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Estates & Wills & Trusts

Estates bar relieved as court endorses dual wills

The estates bar breathed a sigh of relief after the Divisional Court overturned a decision that called the use of dual wills into question, Toronto wills and estates lawyer Daniel Bernstein tells AdvocateDaily.com.

Bernstein, a founding member with Weltman Bernstein, explains that the case concerned a common estate planning tool in which primary and secondary wills are executed by the same testator with the aim of smoothing the estate administration process.

Assets requiring probate, such as money held in bank accounts, land or vehicles owned by the deceased, are dealt with in the primary will, while all others go into the secondary will, including cash, jewelry and shares in private corporations, he adds.

Bernstein says lawyers in the practice area were worried when Ontario Superior Court Justice Sean Dunphy invalidated a set of primary wills in one recent case.

“I was quite surprised because I know many firms were using the same sort of basket clause that the judge had trouble with, and the decision seemed a little overreaching,” he says. “Luckily, the wills I create don’t use that clause, but some lawyers were scrambling to add codicils to existing wills, while others were waiting to hear the result of the appeal.

“So we were really happy when the appeal judgment came in,” Bernstein adds.  

In its decision, a unanimous three-judge panel of the Divisional Court overturned Dunphy’s findings.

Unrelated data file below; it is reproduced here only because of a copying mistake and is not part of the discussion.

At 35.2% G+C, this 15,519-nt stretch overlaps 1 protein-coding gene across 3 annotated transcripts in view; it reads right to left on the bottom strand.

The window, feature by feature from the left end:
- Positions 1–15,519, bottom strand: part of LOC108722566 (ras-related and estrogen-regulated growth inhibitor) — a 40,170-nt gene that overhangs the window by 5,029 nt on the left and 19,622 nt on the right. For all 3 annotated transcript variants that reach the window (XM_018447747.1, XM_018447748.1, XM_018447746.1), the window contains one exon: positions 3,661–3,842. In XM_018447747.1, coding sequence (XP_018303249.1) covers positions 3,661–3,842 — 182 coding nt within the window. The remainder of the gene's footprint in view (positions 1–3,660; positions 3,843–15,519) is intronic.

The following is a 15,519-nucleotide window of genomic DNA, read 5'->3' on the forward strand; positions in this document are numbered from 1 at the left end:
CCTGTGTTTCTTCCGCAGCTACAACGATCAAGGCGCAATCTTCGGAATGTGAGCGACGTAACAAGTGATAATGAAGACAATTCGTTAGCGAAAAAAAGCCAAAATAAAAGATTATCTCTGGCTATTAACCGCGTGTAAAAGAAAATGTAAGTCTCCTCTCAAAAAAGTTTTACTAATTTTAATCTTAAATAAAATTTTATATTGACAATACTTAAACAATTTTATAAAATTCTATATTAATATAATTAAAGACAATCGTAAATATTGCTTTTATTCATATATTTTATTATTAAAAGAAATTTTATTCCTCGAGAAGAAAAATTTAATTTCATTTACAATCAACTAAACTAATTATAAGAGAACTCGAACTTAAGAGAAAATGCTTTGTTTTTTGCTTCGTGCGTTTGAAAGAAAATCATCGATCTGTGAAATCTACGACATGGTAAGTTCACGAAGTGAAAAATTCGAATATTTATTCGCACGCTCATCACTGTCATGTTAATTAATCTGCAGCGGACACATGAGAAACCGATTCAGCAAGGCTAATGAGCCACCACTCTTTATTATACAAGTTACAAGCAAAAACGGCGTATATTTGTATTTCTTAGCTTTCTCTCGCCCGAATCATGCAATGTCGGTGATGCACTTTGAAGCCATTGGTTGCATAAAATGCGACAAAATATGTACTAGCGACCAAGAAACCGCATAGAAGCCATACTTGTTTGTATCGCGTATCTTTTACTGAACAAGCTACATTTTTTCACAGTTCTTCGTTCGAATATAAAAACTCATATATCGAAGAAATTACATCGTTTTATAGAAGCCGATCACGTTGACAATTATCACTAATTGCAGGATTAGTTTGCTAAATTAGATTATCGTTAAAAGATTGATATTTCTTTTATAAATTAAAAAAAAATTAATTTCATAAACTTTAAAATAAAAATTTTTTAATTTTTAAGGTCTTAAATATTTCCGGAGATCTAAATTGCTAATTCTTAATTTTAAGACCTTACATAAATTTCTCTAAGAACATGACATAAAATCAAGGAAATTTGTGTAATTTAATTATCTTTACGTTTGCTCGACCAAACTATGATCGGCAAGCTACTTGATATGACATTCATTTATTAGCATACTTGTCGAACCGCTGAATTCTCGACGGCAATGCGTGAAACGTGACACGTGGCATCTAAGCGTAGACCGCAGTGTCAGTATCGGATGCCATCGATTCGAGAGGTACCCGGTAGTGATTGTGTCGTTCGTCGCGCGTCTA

The couple in the case, who each had primary and secondary wills, died in October 2017, designating their daughter, accountant and lawyer as trustees of their estate.

But Dunphy ruled the primary wills before him were invalid because they failed to “describe with certainty” the property that was subject to the will, and instead left the decision up to the discretion of the trustees.

According to his decision, the primary wills put the executors in charge of “all property owned by me at the time of my death EXCEPT ... [certain named assets and] any other assets for which my Trustees determine a grant of authority by a court of competent jurisdiction is not required for a transfer or realization thereof,” while the secondary will said it referred to “all property owned by me at the time of my death INCLUDING ...  [certain named assets and] any other assets for which my Trustees determine a grant of authority by a court of competent jurisdiction is not required for the transfer or realization thereof.”

Dunphy ultimately voided the primary wills, finding the language that was used failed to identify the property it related to, violating the subject-matter certainty necessary for any valid will.

However, the Divisional Court panel found he erred in describing a will as a trust, noting that a will “may contain a trust, but this is not a requirement for a valid will.”

Even if a will was a trust, the judges concluded that it would be a statutory trust created by law, which exempts it from the subject-matter certainty requirement. In any case, the Divisional Court panel was satisfied that the wills in the case met the subject-matter certainty test.

“The property in the Primary Wills can be clearly identified because there is an objective basis to ascertain it; namely whether a grant of authority by a court of competent jurisdiction is required for transfer or realization of the property. As a result, the Executors can allocate all the deceased person’s property between the Primary and Secondary Wills on an objective basis,” wrote Justice Frank Marrocco on behalf of the panel.

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